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Holiday Fun can Pose Poisoning Risk - Valley News Live - KVLY/KXJB - Fargo/Grand Forks

Holiday Fun can Pose Poisoning Risk

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The North Dakota Department of Health is offering some tips to prevent poisonings and stay safe during the holidays.

People celebrate holidays in many different ways: traveling to visit family; hosting family and friends at home; decorating; and exchanging gifts. With the hustle and bustle, it's easy to forget about some of the basic safety precautions.

"As with any time of the year, knowing the risks and taking simple precautionary measures can prevent an accidental poisoning from happening during the holidays," said Diana Read, Injury/Violence Prevention Program director for the North Dakota Department of Health. "Don't let a poisoning spoil your holiday!"

Here are a few helpful hints as you enter into the festivities of the season:

  • Be sure that handbags, suitcases, and visitors' medicines are out of sight and reach of children. Medicines should be kept in a locked place such as a suitcase or another container with a lock. Give guests a safe place to lock up medicines.
  • Remind visitors that children love to imitate adults. It's important to keep their medicines where children can't see or reach them. Ask them to take their medicines where children can't watch.
  • Alcohol is a dangerous poison for children and pets. Watch closely to be sure that children don't drink alcoholic beverages. Also, empty out glasses, cans and bottles before going to bed. The youngsters often will be awake the next morning before the adults! While you're at it, clean up left-over food and cigarette butts, so they don't end up in children's mouths the next morning and cause food poisoning or nicotine poisoning.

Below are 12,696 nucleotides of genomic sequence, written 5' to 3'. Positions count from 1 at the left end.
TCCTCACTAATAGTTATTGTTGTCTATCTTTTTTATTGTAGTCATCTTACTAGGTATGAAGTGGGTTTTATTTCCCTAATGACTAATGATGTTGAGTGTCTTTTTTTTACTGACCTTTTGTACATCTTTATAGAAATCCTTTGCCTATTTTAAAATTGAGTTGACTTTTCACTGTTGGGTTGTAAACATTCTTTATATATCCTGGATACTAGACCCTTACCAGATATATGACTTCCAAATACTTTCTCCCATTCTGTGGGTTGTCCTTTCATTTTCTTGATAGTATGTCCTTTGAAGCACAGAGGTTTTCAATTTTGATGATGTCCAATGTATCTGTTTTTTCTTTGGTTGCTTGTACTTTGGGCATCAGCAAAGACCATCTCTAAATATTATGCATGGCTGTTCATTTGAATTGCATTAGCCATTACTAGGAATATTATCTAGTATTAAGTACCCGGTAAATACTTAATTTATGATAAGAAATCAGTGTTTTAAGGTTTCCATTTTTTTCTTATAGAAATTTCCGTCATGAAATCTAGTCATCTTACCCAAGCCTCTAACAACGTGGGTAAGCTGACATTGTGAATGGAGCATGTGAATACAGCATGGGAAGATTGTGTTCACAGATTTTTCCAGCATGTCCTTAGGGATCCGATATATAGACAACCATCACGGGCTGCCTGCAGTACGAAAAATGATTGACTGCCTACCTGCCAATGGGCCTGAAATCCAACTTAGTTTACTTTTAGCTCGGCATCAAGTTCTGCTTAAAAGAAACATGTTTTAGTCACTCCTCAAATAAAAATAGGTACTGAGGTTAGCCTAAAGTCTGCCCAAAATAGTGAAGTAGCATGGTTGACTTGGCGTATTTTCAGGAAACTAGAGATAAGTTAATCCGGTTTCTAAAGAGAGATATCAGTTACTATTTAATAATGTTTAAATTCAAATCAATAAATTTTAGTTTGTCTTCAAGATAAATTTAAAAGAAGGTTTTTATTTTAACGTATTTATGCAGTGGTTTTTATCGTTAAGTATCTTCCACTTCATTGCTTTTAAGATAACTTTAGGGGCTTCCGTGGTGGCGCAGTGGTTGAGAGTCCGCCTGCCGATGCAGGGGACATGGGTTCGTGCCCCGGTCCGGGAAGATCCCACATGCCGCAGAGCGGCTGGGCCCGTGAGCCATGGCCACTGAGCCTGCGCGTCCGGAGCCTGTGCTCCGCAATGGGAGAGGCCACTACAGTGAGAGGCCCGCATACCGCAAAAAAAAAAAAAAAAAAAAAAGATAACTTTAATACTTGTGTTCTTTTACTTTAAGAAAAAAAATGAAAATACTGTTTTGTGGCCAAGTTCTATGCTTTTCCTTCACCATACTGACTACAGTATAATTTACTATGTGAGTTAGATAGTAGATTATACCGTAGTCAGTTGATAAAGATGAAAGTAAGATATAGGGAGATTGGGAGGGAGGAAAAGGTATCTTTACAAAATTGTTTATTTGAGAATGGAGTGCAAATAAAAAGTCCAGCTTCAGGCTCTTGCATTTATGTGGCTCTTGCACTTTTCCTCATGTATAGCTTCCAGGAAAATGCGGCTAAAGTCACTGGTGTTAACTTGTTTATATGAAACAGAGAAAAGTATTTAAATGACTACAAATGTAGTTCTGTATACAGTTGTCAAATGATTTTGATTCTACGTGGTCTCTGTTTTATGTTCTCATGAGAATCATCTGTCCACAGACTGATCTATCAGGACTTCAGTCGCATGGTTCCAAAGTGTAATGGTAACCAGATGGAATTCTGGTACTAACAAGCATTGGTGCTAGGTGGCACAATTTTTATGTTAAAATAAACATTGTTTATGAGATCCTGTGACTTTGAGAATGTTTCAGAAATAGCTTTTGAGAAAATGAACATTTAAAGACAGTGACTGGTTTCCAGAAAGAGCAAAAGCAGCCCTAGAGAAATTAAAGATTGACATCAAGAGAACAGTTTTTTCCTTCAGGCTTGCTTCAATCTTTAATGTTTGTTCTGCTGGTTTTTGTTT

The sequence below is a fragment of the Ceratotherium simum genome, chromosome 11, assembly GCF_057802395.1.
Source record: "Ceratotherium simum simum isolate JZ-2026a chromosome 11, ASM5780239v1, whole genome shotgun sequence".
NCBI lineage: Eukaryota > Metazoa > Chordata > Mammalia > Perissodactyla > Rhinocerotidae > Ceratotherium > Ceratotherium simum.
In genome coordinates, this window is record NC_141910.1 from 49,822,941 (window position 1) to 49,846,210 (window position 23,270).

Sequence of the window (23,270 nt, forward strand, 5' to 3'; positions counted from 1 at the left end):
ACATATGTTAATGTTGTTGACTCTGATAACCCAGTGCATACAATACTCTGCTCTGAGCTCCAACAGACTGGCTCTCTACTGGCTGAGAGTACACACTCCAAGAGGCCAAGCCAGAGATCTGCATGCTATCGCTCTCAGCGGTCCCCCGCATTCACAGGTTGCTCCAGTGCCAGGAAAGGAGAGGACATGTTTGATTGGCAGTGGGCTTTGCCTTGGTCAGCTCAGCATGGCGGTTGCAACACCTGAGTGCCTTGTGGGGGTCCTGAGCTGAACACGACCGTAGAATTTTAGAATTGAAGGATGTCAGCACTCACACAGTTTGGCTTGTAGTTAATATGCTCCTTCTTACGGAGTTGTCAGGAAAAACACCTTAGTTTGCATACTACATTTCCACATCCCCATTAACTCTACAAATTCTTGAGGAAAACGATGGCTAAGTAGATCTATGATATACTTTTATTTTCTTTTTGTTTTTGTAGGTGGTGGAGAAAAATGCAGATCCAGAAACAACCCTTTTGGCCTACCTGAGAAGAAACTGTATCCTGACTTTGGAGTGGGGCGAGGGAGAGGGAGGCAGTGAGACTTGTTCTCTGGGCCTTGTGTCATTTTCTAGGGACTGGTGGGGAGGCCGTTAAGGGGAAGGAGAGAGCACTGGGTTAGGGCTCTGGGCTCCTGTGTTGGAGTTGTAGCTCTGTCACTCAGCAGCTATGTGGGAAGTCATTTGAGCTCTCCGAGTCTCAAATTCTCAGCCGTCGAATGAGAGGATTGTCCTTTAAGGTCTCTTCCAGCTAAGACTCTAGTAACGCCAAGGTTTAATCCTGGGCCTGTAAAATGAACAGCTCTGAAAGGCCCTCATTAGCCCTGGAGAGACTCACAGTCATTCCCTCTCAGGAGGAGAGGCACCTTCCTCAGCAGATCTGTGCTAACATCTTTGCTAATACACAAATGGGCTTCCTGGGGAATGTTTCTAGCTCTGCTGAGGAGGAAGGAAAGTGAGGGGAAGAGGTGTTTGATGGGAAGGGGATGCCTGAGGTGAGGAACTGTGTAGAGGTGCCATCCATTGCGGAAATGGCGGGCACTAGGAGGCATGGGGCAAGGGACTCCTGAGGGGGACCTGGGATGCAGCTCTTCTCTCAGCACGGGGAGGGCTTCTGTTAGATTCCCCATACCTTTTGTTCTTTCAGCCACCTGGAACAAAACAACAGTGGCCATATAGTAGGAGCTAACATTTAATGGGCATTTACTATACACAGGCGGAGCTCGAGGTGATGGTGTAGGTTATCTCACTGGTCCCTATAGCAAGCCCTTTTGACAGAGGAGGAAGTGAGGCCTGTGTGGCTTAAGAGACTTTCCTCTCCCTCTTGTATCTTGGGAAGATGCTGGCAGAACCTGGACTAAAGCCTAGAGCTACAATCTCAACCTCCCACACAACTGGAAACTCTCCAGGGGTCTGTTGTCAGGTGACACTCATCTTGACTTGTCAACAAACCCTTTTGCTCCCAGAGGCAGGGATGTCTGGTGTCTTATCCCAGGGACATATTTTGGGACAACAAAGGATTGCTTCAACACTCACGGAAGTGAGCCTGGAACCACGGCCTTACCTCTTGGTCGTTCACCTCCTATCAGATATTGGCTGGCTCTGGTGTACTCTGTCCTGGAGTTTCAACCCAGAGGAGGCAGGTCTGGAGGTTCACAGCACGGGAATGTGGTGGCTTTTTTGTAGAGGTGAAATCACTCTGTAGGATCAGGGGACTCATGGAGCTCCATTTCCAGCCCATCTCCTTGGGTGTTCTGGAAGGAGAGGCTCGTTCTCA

• Decorate without live holly berries, mistletoe berries, or Christmas tree bubble lights. All are poisonous.
  • If hot or cold food has been out for more than two hours, throw it away. Put other left-over food in the refrigerator. Look around the kitchen. Be sure that knives, openers and other sharp objects are out of children's reach.
  • Batteries in toys, greeting cards, electronic devices, flameless candles, and remote controls can cause serious injury if humans (or pets) swallow them. Button batteries are easy for children to swallow and stuff up their noses or into their ears. If someone swallows a battery, it usually goes right through the system without problems. Sometimes, though, the battery gets stuck before reaching the stomach in a fold of the intestines, or even in the appendix. If that happens, there can be internal damage, even severe bleeding. If a battery is put in the nose, it can damage the tissue within just a few hours. If a battery is put in the ear, it can damage the ear drum within just a few hours.
  • If you think there's been a poisoning, call the Poison Center right away at 1.800.222.1222. When you call that number anywhere in the U.S., local Poison Center experts will answer the phone – 24 hours a day, 7 days a week, holidays included.
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